Today didn't quite live up to expectations weather or bird-wise. It remainded overcast but suprisingly mild for the end of October. A pair of Yellowhammers dipped into the hedgerow alongside Gallagher's Gallop as I cycled in. At lunchtime I did a tour of the resaerch station site in East Malling hoping to get some winter thrushes, but despite good numbers of them being reported elsewhere in the county today I turned up a blank. I moved onto Ditton Quarry, where a pair of Bullfinches were glimpsed, a Jay made it's prescence known with it prehistoric squawks. Blackbird numbers appeared to have increased with 9 individuals seen feeding in hawthorn, possibly continental birds? Lots of fungi have emerged over the last week - not sure I can put a name to them all, but I think this one's a Blackening Wax-cap (Hygrocybe nigrescens)?

Tuesday, 20 October 2009

Tuesday 20th October

All the usual suspects at Ditton Quarry at lunchtime, plus a single Redwing skulking in some hawthorn and a fly-over Little Egret. A pellet was found along one of the tracks, broken up, grey colour and quite furry, but not much bone, presumably a Tawny Owl's (which would be new for the Quarry list, but possibly a Sparrowhawk's?

Saturday, 17 October 2009

Saturday 17th October

With my wife at home all weekend (and not working 12hr shifts!) and able to look after the kids for the morning I took advantage of getting out to do some birding. In these times of recession, and extorniate petrol prices, I've set up a 'birding fund' from money I'd been gifted at Christmas, birthday (and down the pub!). My birding fund was £35 in credit after the pelagic trip I was give an as birthday present in St Ives in September was cancelled. Already £12 of that had be spent on Dunge dash to see 5x Glossy Ibis a couple of weeks ago and all week I'd been staring at pictures of the Brown Shrike in Staines waiting with my usual optimism to hear it had flown! But it was Saturday, I had the car, I had the petrol money, I didn't have the kids.... I was off! A Common Buzzard soaring over jcn 9 of the M25 added some interest to the journey. I arrived at Stanwell Moor within an hour, and realised I wasn't the only one who had had to wait until the weekend to see this bird! The Brown Shrike was located very quickly and showed very well for the next hour and a half I was there. An extremley smart bird, very active and feeding well, mainly on beetles. A couple of Stonechats were the only things giving it any grief, although it looked up on a couple of occasions when the some Ring-necked Parakeets and a couple of Jumbos went over. I rarely twitch outside of the county, but this was a great bird to see and well worth the trip - thanks Mom for the belated birthday present!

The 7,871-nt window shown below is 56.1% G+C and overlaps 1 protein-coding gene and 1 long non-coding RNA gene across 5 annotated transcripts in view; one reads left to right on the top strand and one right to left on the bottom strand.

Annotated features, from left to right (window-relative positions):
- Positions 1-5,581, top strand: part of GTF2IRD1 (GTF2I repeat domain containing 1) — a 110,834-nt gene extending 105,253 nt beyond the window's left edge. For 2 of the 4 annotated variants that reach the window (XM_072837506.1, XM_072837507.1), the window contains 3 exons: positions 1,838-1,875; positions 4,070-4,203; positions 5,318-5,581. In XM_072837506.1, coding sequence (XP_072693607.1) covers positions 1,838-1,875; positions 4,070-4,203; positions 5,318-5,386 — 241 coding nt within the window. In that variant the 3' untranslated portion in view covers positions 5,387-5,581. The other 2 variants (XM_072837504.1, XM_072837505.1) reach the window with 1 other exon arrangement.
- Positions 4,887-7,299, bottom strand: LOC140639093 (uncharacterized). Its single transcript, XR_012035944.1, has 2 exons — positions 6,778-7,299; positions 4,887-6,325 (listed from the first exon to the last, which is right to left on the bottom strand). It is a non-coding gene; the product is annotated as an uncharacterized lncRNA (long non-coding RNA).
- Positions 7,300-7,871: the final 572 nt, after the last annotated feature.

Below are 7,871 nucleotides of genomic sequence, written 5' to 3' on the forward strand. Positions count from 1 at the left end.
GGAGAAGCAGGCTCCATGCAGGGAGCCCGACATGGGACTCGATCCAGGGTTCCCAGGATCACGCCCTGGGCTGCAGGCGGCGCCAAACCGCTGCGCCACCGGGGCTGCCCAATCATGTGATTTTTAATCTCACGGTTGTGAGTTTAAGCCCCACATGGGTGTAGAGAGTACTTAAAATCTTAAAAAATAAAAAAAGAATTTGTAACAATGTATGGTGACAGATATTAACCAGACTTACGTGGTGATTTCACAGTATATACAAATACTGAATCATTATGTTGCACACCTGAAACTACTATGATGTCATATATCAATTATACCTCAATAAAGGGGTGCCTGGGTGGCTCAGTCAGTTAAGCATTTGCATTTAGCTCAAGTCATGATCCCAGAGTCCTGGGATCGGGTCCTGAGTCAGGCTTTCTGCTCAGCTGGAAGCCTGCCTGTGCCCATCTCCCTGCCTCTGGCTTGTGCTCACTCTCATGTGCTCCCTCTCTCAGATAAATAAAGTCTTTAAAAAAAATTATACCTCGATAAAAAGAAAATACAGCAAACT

Thursday 15th October

3x Jackdaws over Kiln Barn Farm, Ditton this morning - not the commonest of birds on this patch. Jays are guaranteed everyday at the moment as they dementedly collect acorns, and Woodpeckers are more evident than at anytime of the year. The Green Woodpeckers spending all day picking and probing away at the short turf in the paddocks just of Kiln Barn Road and Great Spotted Woodpeckers drumming more incessantly in Oaken Wood, Barming. No sign of Black Redstart today.

Wednesday, 14 October 2009

Wednesday 14th October

Another day, another Redstart! Driving to work via North, Barming I was suprised to see a new sign up outside the Redstart pub. The pub has just changed hands and is due to reopen after extensive refurbishment on Friday. The new sign is obviously part of the 'spruce up', but the bird on the sign didn't look familiar to me? My initial thought was they'd cocked up and put a Brambling on the sign - then it clicked - it's an American Redstart. Guess it's the only time I'll ever see one of those on patch! Yank bird or not I wish the new publican all the best!